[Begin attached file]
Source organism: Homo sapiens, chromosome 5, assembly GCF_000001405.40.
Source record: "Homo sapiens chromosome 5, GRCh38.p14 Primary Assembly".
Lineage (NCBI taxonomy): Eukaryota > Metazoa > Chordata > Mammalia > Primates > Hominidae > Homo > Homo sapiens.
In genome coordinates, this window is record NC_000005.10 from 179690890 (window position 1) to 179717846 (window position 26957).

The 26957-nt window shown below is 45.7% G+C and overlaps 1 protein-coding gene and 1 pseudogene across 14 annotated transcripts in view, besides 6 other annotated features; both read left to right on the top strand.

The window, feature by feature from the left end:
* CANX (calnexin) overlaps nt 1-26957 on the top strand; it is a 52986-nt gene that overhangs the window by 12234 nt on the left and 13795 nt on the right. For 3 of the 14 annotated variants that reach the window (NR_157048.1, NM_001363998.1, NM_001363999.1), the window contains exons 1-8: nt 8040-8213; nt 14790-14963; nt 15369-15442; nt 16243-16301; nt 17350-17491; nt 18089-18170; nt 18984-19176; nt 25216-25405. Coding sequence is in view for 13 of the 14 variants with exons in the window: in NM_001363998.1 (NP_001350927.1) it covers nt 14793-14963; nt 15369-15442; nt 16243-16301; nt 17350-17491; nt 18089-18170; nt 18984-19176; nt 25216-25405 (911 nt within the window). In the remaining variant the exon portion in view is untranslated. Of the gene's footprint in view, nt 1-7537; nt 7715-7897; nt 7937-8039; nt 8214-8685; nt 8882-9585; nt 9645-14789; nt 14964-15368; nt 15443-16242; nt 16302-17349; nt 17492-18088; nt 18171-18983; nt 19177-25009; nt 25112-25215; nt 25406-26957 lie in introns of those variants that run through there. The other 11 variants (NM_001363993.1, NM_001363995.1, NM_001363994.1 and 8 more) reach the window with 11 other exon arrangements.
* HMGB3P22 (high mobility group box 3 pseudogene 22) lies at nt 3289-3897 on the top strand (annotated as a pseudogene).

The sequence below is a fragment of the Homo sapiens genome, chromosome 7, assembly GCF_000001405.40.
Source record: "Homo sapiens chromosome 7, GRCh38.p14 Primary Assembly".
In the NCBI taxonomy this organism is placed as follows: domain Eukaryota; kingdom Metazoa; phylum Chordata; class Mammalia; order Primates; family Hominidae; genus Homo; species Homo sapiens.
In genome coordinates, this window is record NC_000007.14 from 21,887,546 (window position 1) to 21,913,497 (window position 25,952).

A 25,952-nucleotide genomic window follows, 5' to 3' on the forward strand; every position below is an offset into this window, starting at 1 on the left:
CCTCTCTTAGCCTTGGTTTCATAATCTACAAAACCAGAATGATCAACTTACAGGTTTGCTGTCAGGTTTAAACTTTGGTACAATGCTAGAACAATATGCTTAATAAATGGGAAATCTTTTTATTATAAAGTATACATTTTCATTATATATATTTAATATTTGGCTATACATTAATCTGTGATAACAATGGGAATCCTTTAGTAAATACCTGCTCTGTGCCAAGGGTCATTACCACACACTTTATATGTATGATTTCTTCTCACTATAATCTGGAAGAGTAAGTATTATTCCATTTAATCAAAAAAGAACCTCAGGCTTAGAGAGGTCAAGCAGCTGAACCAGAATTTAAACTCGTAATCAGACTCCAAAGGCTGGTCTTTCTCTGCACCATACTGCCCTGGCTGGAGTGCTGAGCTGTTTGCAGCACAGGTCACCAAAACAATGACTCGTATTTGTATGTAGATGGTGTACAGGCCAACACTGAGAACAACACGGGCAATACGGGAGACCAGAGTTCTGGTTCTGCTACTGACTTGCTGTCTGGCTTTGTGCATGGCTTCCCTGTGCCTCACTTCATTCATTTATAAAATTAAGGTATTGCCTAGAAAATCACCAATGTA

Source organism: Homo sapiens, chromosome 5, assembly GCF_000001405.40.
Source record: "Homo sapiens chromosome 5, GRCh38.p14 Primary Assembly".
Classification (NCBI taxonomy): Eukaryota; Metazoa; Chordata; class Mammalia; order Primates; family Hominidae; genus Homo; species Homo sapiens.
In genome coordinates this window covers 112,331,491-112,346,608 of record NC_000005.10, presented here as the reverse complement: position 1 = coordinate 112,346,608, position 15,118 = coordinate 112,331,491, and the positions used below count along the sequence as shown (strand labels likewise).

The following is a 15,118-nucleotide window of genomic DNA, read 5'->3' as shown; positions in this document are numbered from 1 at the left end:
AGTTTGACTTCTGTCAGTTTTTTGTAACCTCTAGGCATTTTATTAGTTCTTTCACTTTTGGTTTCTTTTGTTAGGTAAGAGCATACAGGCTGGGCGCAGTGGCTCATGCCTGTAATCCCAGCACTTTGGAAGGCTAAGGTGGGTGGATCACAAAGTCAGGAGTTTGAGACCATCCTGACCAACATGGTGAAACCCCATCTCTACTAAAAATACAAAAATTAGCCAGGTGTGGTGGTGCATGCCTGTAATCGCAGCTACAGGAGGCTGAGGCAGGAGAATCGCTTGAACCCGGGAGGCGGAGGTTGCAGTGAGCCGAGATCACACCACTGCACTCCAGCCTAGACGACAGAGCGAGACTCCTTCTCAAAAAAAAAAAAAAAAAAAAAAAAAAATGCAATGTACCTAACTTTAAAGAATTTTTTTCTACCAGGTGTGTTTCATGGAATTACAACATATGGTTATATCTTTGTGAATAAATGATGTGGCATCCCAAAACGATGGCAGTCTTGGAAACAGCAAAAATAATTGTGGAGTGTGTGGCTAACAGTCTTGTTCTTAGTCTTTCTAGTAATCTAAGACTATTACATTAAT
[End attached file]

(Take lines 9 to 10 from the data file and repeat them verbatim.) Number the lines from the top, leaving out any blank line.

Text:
The sequence below is a fragment of the Homo sapiens genome, chromosome 7, assembly GCF_000001405.40.
Source record: "Homo sapiens chromosome 7, GRCh38.p14 Primary Assembly".